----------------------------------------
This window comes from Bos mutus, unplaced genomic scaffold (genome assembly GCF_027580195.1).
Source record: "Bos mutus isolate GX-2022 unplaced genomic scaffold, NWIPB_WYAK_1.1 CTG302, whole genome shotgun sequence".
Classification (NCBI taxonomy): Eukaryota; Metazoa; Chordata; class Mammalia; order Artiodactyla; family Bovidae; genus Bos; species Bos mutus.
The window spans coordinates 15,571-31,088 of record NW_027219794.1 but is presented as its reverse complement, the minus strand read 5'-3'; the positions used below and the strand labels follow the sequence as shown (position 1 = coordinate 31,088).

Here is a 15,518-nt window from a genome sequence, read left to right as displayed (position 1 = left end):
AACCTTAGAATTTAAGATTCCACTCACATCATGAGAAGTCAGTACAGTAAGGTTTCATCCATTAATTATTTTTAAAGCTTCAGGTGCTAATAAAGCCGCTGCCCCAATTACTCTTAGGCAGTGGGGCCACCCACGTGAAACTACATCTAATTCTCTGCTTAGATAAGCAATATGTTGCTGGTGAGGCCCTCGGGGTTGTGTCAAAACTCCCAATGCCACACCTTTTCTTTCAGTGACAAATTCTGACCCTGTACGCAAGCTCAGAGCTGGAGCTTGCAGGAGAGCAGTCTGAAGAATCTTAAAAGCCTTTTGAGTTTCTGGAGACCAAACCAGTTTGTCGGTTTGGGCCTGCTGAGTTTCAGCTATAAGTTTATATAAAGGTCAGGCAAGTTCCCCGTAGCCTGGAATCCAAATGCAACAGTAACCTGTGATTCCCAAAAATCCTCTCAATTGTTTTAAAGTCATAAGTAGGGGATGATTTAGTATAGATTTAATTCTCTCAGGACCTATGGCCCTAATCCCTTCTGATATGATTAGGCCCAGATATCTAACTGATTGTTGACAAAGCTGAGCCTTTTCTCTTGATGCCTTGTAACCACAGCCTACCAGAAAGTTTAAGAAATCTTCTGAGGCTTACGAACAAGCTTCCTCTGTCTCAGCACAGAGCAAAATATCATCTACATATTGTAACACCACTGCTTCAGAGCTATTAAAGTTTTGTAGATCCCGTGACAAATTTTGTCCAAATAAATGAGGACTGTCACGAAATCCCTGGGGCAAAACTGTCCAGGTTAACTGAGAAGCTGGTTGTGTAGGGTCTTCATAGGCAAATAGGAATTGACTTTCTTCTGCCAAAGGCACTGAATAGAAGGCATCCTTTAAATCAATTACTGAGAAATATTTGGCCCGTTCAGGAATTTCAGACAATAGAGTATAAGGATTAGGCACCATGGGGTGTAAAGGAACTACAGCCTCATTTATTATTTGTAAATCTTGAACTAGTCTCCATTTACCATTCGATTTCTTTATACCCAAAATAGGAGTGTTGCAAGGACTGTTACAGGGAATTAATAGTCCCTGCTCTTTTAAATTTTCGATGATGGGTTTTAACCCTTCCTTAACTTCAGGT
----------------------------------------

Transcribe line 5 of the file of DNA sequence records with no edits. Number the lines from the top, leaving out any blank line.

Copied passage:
Here is a 15,518-nt window from a genome sequence, read left to right as displayed (position 1 = left end):